- Central Africa
- Equatorial Guinea
- Finance - Immigration - Oil
Migrant workers outnumber Equatorial Guineans
Latest statistics reveal that more than 300,000 people in Equitorial Guinea are from outside the country, with the majority of the migrants arriving illegally in hunt for the supposedly abundant oil money.
Migrants from Senegal, Mali, Nigeria, Benin and Cameroon started arriving without travel or work permit in the country since the US oil drillers arrived in Equatorial Guinea in 1992.
Equitorial Guinea has oil generating more than $4 billion which is 90 percent of the economy but the oil-rich country with a fast-growing economy lacks a qualified work force and is obligated to rely on the labour of foreigners.
Reports claim that the migrants come into the country by the hundreds every month and they glide into it by bribing security officials. Local sociologist Marcelo Engonga has stated that the influx has heightened locals’ wariness: ‘Immigrants have flooded the job market and the informal economy has created a social malaise among locals who are not accustomed to such entrepreneurism.’ The local sociologist said.
The immigrants are said to have taken over what is now called oil villages around the capital Malabo. The communities are built by oil companies for staffs and employees. ‘Migrants mean one thing - dependable labour. Employing immigrants is inevitable in Equatorial Guinea. It is cheaper and you do not have to declare them. If you want a faithful gardener, an obedient driver, a professional builder, all you have to do is call a migrant, illegal or not.’ An Equatorial Guinean businessman said.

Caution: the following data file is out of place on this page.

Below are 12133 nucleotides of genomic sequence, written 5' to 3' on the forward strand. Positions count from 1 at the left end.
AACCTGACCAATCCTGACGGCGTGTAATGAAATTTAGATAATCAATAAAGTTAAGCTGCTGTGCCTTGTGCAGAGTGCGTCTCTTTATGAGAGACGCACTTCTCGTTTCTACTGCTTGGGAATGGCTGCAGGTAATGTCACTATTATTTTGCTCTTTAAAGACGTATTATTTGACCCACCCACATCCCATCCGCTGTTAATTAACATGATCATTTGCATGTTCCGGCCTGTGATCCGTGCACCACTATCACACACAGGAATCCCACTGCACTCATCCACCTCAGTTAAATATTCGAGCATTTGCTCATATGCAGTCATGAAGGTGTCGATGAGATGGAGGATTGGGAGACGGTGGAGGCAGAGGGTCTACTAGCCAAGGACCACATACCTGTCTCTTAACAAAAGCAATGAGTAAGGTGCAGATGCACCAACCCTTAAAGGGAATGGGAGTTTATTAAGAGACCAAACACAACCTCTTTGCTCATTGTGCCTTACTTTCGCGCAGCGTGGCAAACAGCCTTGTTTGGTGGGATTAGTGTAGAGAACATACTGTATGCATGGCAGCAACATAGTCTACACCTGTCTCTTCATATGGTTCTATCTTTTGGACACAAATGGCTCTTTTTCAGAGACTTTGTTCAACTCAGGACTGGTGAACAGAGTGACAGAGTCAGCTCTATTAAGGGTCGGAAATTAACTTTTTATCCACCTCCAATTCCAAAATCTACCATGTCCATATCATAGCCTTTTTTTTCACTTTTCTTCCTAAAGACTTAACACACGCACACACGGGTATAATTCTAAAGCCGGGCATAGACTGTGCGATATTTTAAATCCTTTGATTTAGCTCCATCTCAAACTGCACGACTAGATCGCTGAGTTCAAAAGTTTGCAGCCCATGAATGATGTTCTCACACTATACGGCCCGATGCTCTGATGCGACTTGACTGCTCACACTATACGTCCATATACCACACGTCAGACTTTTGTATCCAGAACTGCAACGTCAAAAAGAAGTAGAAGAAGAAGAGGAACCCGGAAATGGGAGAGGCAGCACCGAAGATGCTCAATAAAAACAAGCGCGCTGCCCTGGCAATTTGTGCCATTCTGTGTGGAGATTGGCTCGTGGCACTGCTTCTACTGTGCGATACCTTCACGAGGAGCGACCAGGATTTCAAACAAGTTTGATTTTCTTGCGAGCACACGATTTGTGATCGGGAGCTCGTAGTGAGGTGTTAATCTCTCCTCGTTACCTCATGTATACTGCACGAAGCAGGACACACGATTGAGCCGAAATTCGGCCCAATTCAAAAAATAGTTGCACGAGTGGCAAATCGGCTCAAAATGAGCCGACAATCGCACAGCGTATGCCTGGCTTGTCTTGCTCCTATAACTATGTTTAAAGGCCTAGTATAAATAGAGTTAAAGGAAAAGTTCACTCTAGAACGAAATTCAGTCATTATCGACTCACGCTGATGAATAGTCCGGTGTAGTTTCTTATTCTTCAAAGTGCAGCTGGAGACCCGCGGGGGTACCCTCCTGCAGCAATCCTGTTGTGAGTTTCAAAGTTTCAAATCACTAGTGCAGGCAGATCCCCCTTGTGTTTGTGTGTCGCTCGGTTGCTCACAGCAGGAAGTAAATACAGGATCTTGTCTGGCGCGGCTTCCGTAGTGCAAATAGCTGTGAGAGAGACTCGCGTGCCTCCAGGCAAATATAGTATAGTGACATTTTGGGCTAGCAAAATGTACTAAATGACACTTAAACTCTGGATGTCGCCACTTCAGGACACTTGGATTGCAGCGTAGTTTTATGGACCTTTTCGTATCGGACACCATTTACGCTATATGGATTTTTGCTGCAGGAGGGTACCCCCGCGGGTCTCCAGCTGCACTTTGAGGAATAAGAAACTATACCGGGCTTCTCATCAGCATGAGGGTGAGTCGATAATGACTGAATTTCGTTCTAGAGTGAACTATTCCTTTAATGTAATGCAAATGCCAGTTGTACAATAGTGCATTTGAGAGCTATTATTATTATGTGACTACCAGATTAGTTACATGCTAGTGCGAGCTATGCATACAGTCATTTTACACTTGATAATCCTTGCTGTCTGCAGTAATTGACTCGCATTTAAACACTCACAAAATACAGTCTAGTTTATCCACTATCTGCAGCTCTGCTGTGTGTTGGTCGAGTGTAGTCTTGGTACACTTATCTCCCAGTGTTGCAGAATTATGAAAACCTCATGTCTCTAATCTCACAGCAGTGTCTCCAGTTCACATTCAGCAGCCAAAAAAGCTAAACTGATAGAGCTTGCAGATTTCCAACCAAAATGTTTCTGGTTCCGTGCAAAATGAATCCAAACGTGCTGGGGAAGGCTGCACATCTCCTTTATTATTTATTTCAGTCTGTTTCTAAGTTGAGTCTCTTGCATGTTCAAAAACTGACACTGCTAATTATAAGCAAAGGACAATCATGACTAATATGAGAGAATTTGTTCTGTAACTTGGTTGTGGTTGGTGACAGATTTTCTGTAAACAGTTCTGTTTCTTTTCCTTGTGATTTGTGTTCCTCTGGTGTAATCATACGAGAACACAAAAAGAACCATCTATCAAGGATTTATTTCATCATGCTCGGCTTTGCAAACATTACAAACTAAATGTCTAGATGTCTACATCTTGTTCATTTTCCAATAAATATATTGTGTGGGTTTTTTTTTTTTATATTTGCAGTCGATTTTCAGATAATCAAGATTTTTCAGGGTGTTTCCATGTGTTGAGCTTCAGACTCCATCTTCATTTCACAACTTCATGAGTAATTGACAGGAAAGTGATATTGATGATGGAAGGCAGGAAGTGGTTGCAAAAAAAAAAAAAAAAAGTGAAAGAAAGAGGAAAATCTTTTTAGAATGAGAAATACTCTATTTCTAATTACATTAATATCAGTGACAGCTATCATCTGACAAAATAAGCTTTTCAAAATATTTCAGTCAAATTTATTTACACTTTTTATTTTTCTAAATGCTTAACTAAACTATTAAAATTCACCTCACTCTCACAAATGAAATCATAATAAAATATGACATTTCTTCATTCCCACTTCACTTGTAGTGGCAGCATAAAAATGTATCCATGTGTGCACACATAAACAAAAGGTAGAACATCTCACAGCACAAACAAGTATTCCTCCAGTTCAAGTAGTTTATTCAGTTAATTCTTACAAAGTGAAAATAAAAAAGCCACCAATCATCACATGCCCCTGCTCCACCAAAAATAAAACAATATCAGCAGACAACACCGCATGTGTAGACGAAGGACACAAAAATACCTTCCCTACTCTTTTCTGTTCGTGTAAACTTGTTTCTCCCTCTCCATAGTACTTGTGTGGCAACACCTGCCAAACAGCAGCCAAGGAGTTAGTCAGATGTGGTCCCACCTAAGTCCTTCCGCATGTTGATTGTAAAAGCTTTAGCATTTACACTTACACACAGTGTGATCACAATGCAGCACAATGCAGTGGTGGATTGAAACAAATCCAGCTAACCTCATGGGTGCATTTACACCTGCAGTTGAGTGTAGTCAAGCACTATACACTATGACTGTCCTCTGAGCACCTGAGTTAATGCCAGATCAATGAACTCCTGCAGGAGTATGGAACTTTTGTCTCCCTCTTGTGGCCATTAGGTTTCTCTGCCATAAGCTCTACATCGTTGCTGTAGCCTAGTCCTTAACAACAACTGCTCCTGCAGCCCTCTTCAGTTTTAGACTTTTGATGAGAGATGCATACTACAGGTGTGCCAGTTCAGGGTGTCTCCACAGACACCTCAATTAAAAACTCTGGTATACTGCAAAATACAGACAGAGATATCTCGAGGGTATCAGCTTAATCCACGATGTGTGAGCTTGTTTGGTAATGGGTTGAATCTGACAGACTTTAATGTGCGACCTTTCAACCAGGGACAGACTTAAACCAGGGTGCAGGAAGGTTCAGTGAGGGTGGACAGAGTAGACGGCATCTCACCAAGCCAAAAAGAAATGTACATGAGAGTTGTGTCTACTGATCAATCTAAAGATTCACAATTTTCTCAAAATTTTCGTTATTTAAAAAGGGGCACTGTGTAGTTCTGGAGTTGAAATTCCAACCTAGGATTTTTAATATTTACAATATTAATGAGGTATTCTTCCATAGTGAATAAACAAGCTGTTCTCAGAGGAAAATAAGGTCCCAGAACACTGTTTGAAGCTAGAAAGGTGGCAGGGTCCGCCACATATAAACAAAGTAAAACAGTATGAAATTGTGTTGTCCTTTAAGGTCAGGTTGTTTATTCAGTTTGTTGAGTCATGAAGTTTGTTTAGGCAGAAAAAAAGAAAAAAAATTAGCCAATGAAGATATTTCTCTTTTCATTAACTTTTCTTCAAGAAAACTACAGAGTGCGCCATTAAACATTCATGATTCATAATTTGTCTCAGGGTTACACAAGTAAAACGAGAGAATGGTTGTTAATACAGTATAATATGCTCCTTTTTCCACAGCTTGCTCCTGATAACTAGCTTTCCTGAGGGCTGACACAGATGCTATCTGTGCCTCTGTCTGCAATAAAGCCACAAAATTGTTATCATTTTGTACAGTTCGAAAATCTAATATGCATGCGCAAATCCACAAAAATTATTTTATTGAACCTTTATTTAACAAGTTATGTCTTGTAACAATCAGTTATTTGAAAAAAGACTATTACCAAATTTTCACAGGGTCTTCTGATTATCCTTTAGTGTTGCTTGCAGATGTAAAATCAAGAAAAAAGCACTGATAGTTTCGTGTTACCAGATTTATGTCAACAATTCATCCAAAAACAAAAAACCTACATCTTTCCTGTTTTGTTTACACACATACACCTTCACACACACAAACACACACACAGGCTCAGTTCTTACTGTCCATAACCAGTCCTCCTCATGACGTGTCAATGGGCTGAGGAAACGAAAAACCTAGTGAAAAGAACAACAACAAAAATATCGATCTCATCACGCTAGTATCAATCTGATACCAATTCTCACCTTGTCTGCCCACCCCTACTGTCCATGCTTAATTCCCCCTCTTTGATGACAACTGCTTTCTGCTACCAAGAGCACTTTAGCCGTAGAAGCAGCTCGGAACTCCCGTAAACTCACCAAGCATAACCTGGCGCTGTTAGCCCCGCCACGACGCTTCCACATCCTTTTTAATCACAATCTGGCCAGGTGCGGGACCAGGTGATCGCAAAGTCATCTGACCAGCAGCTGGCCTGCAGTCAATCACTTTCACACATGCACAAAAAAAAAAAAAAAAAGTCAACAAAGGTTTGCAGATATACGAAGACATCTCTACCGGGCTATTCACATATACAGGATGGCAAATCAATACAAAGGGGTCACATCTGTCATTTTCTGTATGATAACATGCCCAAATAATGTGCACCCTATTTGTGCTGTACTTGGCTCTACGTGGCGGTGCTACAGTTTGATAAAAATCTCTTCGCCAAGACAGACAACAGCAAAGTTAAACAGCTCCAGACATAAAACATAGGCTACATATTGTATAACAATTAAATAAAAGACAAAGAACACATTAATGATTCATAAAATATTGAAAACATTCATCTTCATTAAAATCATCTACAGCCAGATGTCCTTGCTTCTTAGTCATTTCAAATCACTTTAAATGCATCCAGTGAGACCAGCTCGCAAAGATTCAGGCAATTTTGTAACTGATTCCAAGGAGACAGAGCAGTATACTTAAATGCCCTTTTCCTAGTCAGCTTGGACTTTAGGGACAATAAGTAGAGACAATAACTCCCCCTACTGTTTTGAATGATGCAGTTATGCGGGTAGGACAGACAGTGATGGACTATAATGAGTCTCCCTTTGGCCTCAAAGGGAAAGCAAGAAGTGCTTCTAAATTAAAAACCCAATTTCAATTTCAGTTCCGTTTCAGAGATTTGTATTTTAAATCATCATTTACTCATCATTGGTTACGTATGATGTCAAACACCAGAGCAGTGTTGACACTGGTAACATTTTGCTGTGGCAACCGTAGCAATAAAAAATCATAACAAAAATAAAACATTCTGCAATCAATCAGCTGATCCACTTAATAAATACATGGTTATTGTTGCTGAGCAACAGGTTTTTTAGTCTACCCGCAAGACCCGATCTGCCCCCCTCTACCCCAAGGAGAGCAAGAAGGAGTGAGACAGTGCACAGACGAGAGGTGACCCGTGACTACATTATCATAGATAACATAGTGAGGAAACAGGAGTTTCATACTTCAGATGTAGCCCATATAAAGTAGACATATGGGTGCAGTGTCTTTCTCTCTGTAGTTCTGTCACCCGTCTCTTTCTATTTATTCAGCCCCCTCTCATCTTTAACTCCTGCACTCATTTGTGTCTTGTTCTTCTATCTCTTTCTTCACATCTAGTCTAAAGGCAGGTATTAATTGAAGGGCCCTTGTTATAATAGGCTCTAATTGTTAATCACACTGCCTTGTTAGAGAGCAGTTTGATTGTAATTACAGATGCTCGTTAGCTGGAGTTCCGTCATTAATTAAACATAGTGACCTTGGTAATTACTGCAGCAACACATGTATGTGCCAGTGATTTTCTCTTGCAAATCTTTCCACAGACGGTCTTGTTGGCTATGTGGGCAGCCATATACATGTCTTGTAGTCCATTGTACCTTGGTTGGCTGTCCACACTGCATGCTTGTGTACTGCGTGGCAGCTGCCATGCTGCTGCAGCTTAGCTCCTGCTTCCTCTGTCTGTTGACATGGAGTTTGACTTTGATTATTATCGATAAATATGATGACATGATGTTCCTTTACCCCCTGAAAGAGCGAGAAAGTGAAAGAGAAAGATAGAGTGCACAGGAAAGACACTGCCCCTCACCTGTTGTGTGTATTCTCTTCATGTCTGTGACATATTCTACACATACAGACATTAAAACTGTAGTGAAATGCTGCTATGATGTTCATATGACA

This development has however bred xenophobia amongst the natives as the population of the foreigners are increasing alarmingly. ‘Whenever Equatorial Guineans see a Beninese selling water or desserts, or a Cameroonian making a living selling grilled fish, they say these immigrants are in the process of stealing their country from them,’ said the local sociologist.
In 2007 the government banned West Africans from owning grocery stores. Nationwide, stores owned by Malians, Senegalese and other West Africans were either shut down or taken over by the state. Malabo is filled with Senegalese jewellers and restaurant owners, Nigerian art dealers, Beninese, Lebanese and Chinese businessmen, and Malian street vendors.